New York's statutory procedures for collecting money judgments through forced sales of debtors' real property were revised in 1963 when the Civil Practice Law and Rules was enacted. Experience since 1963, particularly in those areas of the State where population growth has generated housing shortages, indicates that the new procedures have created a situation which is unfair both to debtors and to legitimate creditors.
Because the CPLR draftsmen believed that the procedural requirements in the old Civil Practice Act unduly hampered the judgment creditor, the revisions embodied in the CPLR are designed to facilitate the collection of judgments. The new procedures are less complicated and more efficient, and the debtor protective devices contained in the old act have been eliminated. The judgment creditor is no longer required to exhaust his debtor's personal property (e.g., bank accounts and automobiles) before taking action against his real property, and the judgment debtor whose real property is sold is no longer permitted to redeem his property after a sale.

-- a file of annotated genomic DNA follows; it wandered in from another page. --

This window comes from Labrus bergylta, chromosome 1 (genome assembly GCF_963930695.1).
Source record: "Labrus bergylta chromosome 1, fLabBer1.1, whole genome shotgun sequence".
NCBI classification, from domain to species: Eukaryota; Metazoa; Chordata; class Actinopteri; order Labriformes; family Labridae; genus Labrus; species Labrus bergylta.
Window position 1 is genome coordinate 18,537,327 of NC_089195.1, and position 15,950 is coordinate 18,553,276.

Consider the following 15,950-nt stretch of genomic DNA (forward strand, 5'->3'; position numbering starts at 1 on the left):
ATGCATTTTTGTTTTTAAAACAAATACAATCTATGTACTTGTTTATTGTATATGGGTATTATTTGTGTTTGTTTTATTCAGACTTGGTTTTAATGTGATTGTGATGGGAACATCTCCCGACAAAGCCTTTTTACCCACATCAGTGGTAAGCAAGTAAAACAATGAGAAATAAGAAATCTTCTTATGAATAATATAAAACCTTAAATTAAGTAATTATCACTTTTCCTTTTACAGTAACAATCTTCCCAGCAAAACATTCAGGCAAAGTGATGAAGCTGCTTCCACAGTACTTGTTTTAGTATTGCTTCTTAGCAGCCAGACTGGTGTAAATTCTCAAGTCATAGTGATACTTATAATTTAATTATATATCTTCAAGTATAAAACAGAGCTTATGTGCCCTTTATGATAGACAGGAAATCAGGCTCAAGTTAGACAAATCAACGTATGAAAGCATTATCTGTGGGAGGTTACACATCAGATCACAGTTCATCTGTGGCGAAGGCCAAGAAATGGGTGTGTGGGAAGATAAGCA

"Enforcement of Money Judgments Against Real Property in New York,"
Hofstra Law Review: Vol. 1:
1, Article 15.
Available at: https://scholarlycommons.law.hofstra.edu/hlr/vol1/iss1/15